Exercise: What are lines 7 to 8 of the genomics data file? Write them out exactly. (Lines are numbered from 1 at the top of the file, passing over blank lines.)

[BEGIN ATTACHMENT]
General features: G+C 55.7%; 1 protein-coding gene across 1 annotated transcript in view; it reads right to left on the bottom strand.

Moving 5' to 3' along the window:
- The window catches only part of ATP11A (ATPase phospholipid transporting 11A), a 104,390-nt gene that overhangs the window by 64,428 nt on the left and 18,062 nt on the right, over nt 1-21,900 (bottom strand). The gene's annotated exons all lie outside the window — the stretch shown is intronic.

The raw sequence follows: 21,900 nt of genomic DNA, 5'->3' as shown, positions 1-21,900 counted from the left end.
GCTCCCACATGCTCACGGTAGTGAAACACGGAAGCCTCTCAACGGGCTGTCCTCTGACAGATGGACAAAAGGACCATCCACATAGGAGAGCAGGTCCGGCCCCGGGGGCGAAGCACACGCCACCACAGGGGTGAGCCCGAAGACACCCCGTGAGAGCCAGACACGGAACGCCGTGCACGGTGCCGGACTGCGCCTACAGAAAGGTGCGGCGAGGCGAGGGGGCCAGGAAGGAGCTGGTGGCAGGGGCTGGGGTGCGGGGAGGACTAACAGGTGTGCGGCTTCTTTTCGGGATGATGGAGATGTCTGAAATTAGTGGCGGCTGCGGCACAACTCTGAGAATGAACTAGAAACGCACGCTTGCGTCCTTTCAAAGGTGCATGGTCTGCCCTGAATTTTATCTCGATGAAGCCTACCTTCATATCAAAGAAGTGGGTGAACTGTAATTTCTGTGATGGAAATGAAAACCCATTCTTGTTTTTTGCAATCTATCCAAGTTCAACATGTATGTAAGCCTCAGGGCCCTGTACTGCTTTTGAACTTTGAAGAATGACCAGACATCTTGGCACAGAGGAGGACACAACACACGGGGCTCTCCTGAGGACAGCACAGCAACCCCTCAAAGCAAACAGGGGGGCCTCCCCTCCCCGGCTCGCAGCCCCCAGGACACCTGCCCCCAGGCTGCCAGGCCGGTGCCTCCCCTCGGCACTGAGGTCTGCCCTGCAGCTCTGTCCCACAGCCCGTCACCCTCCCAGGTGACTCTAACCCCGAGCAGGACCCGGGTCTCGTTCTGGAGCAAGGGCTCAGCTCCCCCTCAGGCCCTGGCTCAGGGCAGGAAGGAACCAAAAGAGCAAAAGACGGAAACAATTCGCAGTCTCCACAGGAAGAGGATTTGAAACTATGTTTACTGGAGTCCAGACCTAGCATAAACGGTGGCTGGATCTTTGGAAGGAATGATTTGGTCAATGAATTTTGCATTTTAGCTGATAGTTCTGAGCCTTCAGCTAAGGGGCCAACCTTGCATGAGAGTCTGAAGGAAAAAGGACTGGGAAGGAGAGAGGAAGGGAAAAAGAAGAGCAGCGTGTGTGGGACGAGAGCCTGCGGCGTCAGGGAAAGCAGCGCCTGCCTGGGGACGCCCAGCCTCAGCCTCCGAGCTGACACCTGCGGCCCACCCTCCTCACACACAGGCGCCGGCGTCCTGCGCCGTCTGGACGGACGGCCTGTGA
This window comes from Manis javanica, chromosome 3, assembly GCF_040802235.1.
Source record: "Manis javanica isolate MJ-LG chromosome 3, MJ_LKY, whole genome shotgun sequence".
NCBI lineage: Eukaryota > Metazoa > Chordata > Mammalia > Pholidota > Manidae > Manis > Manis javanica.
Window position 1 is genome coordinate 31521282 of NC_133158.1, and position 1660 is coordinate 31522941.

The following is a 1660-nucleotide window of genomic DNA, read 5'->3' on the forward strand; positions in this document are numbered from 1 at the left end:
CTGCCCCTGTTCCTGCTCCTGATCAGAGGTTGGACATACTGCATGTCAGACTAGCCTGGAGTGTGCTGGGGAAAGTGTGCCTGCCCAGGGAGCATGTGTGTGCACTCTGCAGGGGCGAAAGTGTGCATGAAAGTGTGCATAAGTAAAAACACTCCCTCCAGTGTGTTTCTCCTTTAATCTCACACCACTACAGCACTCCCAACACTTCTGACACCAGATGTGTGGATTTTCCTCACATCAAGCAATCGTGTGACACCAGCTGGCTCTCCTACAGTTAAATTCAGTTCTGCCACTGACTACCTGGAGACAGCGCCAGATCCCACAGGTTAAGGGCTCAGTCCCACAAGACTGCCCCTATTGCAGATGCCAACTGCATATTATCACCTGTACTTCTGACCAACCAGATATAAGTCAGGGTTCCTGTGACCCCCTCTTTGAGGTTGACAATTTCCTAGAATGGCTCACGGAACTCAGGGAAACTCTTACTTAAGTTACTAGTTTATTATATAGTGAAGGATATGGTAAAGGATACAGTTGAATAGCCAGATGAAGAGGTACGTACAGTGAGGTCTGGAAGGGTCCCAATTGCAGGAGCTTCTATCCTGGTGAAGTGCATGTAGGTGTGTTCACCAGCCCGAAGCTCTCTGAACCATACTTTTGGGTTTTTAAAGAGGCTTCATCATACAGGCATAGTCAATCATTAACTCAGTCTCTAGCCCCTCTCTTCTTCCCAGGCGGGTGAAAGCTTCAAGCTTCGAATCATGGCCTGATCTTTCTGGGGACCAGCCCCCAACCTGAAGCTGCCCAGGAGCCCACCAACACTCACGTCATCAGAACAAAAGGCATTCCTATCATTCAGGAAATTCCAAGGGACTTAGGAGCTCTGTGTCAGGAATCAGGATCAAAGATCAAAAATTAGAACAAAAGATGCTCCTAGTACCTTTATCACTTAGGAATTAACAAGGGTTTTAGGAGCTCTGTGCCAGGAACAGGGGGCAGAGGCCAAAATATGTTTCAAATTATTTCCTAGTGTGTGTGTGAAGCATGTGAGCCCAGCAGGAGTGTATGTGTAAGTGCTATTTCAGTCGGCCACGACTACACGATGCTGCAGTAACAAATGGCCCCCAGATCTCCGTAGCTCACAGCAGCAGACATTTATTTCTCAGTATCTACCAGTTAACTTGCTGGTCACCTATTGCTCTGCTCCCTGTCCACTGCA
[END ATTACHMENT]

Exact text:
Source record: "Manis javanica isolate MJ-LG chromosome 3, MJ_LKY, whole genome shotgun sequence".
NCBI lineage: Eukaryota > Metazoa > Chordata > Mammalia > Pholidota > Manidae > Manis > Manis javanica.